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Breaking down what bankruptcy really means

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LA CROSSE, Wis. (WXOW) - It's a word that carries a lot of weight and one that can also lift a significant financial burden. Bankruptcy has become an increasingly common part of the conversation due to the ongoing pandemic.

Bankruptcy attorney Brian Weber with Johns, Flaherty & Collns, SC, shares some insight into what bankruptcy all entails:

Why a Chapter 7 bankruptcy?

Chapter 7 bankruptcy is designed for people facing insurmountable debt and limited income. It absolves you of most types of unsecured debt (a loan given without collateral. While a Chapter 7 bankruptcy can bring some immediate relief, it also comes with long-lasting repercussions. It’s best to understand the pros and cons before making any decisions.

What are the advantages of filing bankruptcy?

· Provides immediate relief — You receive an automatic stay when you file for Chapter 7. That means the bankruptcy court will immediately issue a document to all your creditors notifying them of your bankruptcy and prohibiting them from further collection efforts.

· Cleans away the most common types of debt — A Chapter 7 bankruptcy clears debts attributed to credit cards, utility bills and medical expenses.

· Halts wage garnishment — The automatic stay extends to wage garnishments. When you file for Chapter 7, creditors must cease wage garnishments.

· Blocks an eviction or home foreclosure — The automatic stay granted when you file for bankruptcy can stop an eviction and postpone a foreclosure sale until the bankruptcy is finalized. That gives you more time to work out a payment plan or find another place to live if you don’t qualify for a homestead exemption (more on that below).

· Prevents utility companies from suspending services.

· Stops repossession of your car.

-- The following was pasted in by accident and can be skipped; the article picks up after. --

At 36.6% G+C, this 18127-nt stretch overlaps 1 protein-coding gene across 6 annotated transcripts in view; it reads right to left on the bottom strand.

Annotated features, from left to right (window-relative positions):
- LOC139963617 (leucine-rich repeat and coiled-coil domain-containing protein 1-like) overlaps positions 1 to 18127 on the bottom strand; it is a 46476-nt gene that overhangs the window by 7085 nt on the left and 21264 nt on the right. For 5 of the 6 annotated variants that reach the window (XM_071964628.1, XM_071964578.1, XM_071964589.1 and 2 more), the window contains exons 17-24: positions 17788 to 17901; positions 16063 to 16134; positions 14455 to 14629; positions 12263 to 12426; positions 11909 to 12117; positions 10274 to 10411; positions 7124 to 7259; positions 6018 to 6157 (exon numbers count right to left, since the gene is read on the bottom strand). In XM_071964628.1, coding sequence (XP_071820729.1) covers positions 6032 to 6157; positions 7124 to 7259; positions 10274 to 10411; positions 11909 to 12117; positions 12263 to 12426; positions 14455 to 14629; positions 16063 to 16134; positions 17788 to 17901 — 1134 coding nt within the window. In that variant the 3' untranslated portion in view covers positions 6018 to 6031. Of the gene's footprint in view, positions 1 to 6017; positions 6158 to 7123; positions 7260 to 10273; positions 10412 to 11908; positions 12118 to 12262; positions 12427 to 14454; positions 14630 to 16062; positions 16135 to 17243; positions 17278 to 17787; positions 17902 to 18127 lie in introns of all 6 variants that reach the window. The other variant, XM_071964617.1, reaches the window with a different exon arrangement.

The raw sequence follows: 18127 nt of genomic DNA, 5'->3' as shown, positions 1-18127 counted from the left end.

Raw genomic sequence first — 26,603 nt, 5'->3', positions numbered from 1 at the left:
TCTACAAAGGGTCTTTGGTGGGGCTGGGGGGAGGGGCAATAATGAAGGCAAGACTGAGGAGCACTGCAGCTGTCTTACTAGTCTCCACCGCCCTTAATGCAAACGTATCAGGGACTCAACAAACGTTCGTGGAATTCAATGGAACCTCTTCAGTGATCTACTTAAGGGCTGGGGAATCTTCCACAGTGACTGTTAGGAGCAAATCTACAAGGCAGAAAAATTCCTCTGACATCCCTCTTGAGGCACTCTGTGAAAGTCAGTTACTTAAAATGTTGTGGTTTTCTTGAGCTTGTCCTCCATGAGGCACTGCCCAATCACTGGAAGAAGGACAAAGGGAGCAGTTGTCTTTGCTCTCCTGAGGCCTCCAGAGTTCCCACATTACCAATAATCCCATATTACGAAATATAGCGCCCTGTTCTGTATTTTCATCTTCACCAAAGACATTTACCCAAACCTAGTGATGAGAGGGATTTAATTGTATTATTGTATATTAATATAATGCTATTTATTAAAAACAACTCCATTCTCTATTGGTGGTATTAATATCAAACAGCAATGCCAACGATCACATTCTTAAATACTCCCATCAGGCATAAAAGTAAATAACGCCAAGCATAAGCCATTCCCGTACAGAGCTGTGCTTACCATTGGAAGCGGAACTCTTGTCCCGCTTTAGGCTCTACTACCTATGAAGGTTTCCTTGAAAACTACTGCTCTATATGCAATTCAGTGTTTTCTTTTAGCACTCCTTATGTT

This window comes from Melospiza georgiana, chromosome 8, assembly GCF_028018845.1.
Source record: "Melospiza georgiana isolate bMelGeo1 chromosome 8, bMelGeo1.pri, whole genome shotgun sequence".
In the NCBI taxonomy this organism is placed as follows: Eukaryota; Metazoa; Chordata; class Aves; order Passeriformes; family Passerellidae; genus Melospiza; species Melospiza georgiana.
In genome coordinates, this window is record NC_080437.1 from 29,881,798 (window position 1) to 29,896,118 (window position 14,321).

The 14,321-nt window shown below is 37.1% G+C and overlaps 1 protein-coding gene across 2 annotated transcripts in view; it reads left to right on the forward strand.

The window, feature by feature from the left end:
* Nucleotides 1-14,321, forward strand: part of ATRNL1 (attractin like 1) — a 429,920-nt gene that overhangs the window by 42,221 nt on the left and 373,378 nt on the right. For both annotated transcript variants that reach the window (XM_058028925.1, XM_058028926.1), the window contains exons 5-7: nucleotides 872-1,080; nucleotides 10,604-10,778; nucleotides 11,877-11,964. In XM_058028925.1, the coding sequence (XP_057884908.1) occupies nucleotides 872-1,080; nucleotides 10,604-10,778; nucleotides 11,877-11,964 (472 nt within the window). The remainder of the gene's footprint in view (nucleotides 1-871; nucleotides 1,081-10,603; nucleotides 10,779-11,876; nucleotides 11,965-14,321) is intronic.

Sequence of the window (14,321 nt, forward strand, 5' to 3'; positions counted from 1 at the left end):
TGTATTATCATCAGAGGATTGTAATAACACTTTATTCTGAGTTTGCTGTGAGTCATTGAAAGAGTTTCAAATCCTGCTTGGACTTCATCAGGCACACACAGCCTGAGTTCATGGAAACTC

· May upgrade your credit score — If your score is below 600, bankruptcy can wipe away much of the debt that is lowering your score.

· Occurs quickly—Most Chapter 7 bankruptcies take only 3-6 months to complete.

What is the downside of filing for bankruptcy?

· Overlooks some debt — Bankruptcy will not free you from student loans, tax obligations from the past three years or maintenance and child support payments.

· Stays on your credit report for up to 10 years.

· Decimates your credit score — If you have a good credit score, brace yourself. It’s likely to plunge around 200 points.

· Eliminates financial privacy — When you file bankruptcy, the court will notify everyone you owe. Additionally, your case will be on public record.

· Leaves co-signers to pay — Your bankruptcy will pass your financial pain along to the people who trusted you enough to co-sign on your loans.

· Cancels your credit cards — This one simply stands to reason: you will lose all your credit cards when you file bankruptcy. While you’ll be able to get new lines of credit within one to three years of filing, that credit will be a lot more expensive as it will carry a much higher interest rate.

· Complicates getting a mortgage — If you don’t already have a mortgage, getting one in the first years after bankruptcy will be much more difficult.

· Strips you of expensive property—That diamond broach that’s been handed down for generations? The lovingly-restored 1965 convertible Mustang you save for summer weekends? You can expect those will go to pay your creditors.

Dustin Luecke

Dustin Luecke anchors News 19 Daybreak weekday mornings.

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